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June 19, 2014

Arizona State University graduation as seen in Ivory Tower (Samuel Goldwyn Films).

The documentary film Ivory Tower, which opens in Boston on Friday, explores the much-debated question of whether the cost of college is worth it. On Campus spoke with the director Andrew Rossi. 

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This is not the first time Rossi has looked at institutions undergoing massive transformation. The Yale graduate's 2010 film Page One: Inside the New York Times focused on the changing newspaper industry. Rossi says he's fascinated by the collision of shifting values and economic realities.

"It's a theme that's been inherent in much of my work," Rossi says. "Since I had a very rewarding experience in college, I thought it would be interesting to go on the ground to see exactly what both students and faculty are experiencing."

What Rossi captures is an industry fully disrupted by technology, rising tuition costs, and questions about the value of a college degree. Much of the film follows intense student protests at New York City's Cooper Union. In 2013, the college began charging tuition for the first time in its 155-year history.

According to Rossi, Cooper Union and other schools have developed a growing dependency on tuition results in some schools losing sight of their mission and treating students more like customers.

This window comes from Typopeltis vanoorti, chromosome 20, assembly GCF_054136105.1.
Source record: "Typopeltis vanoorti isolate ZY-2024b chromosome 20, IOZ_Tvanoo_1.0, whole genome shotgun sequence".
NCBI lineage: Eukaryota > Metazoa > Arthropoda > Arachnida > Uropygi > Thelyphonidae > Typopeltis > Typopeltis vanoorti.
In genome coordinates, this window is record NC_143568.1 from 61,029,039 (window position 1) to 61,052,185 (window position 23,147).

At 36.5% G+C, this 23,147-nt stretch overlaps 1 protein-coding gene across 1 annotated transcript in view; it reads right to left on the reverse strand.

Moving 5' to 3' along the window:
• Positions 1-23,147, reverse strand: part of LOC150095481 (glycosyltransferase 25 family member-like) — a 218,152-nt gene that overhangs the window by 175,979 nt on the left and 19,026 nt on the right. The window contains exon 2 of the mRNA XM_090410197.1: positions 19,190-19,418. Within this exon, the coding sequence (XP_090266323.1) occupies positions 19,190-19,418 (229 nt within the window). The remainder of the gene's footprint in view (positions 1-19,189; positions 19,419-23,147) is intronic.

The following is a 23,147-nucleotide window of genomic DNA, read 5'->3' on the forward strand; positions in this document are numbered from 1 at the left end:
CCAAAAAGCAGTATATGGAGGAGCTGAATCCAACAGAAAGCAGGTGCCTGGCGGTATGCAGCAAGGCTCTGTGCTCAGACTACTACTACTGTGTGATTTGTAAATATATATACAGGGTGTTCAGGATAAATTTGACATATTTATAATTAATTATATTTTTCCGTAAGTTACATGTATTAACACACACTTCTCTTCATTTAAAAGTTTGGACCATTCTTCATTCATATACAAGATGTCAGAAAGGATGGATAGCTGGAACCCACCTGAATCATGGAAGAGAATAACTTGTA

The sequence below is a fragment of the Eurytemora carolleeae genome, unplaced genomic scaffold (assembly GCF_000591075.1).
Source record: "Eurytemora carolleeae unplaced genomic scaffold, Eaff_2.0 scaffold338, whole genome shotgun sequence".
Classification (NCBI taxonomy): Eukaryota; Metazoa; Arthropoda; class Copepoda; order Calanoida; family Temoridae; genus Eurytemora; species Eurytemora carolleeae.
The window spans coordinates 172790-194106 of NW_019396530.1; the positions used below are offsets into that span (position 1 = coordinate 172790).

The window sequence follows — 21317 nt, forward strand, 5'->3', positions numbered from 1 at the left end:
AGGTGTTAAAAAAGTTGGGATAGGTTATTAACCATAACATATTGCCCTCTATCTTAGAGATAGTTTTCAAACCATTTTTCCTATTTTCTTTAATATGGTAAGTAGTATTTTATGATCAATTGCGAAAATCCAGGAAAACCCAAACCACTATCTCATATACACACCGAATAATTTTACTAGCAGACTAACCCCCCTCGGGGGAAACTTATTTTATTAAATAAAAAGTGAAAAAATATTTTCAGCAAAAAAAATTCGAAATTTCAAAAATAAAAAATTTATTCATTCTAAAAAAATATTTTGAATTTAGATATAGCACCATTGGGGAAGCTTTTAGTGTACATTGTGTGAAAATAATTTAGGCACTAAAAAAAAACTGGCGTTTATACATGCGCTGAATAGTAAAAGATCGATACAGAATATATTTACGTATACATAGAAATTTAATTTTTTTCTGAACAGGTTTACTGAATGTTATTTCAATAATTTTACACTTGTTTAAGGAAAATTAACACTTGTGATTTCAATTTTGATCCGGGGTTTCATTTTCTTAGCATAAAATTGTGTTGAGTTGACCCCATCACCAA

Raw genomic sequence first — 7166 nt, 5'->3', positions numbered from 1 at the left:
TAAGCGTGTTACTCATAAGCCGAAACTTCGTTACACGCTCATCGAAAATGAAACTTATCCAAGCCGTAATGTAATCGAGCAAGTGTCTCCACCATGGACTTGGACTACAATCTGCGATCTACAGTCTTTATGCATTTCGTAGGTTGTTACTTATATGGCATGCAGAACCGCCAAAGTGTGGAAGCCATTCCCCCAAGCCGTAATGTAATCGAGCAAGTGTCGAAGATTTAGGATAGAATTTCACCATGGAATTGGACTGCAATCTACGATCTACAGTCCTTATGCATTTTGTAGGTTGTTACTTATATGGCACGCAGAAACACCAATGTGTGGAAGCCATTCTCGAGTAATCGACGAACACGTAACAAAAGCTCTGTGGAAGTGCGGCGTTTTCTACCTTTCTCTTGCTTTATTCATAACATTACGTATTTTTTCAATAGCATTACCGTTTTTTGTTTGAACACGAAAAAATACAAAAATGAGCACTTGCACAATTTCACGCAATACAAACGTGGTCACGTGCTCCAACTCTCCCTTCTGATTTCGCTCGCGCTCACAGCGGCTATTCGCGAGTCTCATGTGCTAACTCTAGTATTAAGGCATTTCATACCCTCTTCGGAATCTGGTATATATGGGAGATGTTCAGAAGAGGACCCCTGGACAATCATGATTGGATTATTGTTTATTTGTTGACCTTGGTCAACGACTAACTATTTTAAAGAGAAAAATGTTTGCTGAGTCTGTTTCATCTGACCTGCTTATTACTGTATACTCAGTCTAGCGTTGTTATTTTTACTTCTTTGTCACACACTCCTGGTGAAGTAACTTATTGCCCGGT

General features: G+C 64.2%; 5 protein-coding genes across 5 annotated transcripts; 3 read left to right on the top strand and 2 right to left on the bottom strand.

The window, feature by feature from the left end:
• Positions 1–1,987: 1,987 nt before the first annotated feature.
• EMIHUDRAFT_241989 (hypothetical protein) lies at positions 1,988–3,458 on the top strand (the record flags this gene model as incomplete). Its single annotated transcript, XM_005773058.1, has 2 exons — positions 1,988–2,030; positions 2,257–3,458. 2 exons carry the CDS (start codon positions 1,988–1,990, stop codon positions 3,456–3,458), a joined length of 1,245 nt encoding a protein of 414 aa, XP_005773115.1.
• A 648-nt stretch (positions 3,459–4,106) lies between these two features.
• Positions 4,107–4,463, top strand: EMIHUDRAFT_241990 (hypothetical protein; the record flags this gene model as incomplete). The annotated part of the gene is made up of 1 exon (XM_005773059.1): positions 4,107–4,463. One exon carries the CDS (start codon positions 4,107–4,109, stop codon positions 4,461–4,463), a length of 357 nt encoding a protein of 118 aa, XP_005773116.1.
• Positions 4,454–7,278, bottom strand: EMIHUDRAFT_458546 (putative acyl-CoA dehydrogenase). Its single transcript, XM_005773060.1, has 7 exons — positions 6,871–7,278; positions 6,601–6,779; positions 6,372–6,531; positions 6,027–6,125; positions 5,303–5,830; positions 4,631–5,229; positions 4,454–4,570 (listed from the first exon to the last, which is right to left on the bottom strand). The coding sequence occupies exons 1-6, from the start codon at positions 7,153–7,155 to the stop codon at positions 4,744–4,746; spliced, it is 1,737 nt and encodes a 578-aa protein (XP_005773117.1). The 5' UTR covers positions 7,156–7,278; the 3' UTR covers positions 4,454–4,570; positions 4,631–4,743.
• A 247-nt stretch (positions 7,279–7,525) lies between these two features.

But, Rossi notes, it's not all doom and gloom. For example, he turns his camera on Boston's Bunker Hill Community College, where online courses and student engagement have been successful.

Watch the film's trailer:

In lieu of a narrator, reasoned voices like that of Georgetown economist Anthony Carnevale drive home the film's themes with their perspectives. Carnevale says that higher education is still in experimental mode.

"We have no choice but to go very fast," Carnevale says. "Experimentation will produce success and failure, and we need to learn to live with that because technology is the hope for many young people who otherwise won't be able to afford the educations that they need."

Despite those dire predictions, Rossi says higher education is still America's engine of social mobility. He emphasizes that colleges and universities should play a bigger role in addressing income and racial inequality.

"The students who are getting into the best colleges remain the ones who are wealthier and who, in many cases, are white,” Rossi says. “And the students who are getting into the less selective schools are predominantly less wealthy and people of color."

All of this is addressed in a brisk, 90 minutes that Rossi hopes will rattle educational institutions and get people thinking more about the future of higher education.

Ivory Tower will be playing at Kendall Square Cinema in Cambridge.

PBS NewsHour's Jeffrey Brown talks to filmmaker Andrew Rossi about the origins of rising costs:

confronting cost, Andrew Rossi, film, Ivory Tower

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